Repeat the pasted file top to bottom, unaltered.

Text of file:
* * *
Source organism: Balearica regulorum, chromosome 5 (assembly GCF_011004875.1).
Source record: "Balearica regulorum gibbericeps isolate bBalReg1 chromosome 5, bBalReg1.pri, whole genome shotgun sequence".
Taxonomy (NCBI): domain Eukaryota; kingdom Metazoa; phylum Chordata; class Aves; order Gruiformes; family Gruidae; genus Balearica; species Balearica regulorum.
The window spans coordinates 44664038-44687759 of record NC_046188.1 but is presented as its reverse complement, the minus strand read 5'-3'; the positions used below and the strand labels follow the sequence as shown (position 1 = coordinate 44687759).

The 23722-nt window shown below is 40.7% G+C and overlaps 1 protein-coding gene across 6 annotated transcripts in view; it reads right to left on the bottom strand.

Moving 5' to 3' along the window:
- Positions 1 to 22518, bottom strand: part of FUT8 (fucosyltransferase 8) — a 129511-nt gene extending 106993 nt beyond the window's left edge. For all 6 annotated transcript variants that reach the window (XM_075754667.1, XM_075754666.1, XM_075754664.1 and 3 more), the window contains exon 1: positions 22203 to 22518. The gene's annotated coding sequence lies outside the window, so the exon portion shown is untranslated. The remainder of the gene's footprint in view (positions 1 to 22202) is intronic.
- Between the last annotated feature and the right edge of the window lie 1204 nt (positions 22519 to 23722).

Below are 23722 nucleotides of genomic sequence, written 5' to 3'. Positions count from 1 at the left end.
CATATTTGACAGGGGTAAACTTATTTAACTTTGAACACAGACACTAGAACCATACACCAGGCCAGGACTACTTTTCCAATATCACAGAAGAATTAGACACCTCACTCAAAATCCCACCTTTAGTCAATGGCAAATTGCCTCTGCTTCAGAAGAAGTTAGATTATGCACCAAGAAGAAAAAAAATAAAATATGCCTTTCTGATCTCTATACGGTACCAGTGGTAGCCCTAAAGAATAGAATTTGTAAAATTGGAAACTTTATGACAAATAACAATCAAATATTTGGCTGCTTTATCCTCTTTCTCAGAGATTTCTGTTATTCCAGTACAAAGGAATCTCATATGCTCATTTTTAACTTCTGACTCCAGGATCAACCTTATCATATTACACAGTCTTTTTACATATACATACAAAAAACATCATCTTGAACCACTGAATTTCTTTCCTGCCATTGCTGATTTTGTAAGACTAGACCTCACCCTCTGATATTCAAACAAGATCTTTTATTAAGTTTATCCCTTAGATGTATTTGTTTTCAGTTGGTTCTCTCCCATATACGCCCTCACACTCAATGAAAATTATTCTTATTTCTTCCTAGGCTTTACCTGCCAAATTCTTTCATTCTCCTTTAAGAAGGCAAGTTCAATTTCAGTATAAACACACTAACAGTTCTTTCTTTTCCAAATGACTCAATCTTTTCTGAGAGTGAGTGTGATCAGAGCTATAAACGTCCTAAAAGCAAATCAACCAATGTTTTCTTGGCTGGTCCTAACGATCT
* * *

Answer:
Source organism: Balearica regulorum, chromosome 5 (assembly GCF_011004875.1).
Source record: "Balearica regulorum gibbericeps isolate bBalReg1 chromosome 5, bBalReg1.pri, whole genome shotgun sequence".
Taxonomy (NCBI): domain Eukaryota; kingdom Metazoa; phylum Chordata; class Aves; order Gruiformes; family Gruidae; genus Balearica; species Balearica regulorum.
The window spans coordinates 44664038-44687759 of record NC_046188.1 but is presented as its reverse complement, the minus strand read 5'-3'; the positions used below and the strand labels follow the sequence as shown (position 1 = coordinate 44687759).

The 23722-nt window shown below is 40.7% G+C and overlaps 1 protein-coding gene across 6 annotated transcripts in view; it reads right to left on the bottom strand.

Moving 5' to 3' along the window:
- Positions 1 to 22518, bottom strand: part of FUT8 (fucosyltransferase 8) — a 129511-nt gene extending 106993 nt beyond the window's left edge. For all 6 annotated transcript variants that reach the window (XM_075754667.1, XM_075754666.1, XM_075754664.1 and 3 more), the window contains exon 1: positions 22203 to 22518. The gene's annotated coding sequence lies outside the window, so the exon portion shown is untranslated. The remainder of the gene's footprint in view (positions 1 to 22202) is intronic.
- Between the last annotated feature and the right edge of the window lie 1204 nt (positions 22519 to 23722).

Below are 23722 nucleotides of genomic sequence, written 5' to 3'. Positions count from 1 at the left end.
CATATTTGACAGGGGTAAACTTATTTAACTTTGAACACAGACACTAGAACCATACACCAGGCCAGGACTACTTTTCCAATATCACAGAAGAATTAGACACCTCACTCAAAATCCCACCTTTAGTCAATGGCAAATTGCCTCTGCTTCAGAAGAAGTTAGATTATGCACCAAGAAGAAAAAAAATAAAATATGCCTTTCTGATCTCTATACGGTACCAGTGGTAGCCCTAAAGAATAGAATTTGTAAAATTGGAAACTTTATGACAAATAACAATCAAATATTTGGCTGCTTTATCCTCTTTCTCAGAGATTTCTGTTATTCCAGTACAAAGGAATCTCATATGCTCATTTTTAACTTCTGACTCCAGGATCAACCTTATCATATTACACAGTCTTTTTACATATACATACAAAAAACATCATCTTGAACCACTGAATTTCTTTCCTGCCATTGCTGATTTTGTAAGACTAGACCTCACCCTCTGATATTCAAACAAGATCTTTTATTAAGTTTATCCCTTAGATGTATTTGTTTTCAGTTGGTTCTCTCCCATATACGCCCTCACACTCAATGAAAATTATTCTTATTTCTTCCTAGGCTTTACCTGCCAAATTCTTTCATTCTCCTTTAAGAAGGCAAGTTCAATTTCAGTATAAACACACTAACAGTTCTTTCTTTTCCAAATGACTCAATCTTTTCTGAGAGTGAGTGTGATCAGAGCTATAAACGTCCTAAAAGCAAATCAACCAATGTTTTCTTGGCTGGTCCTAACGATCT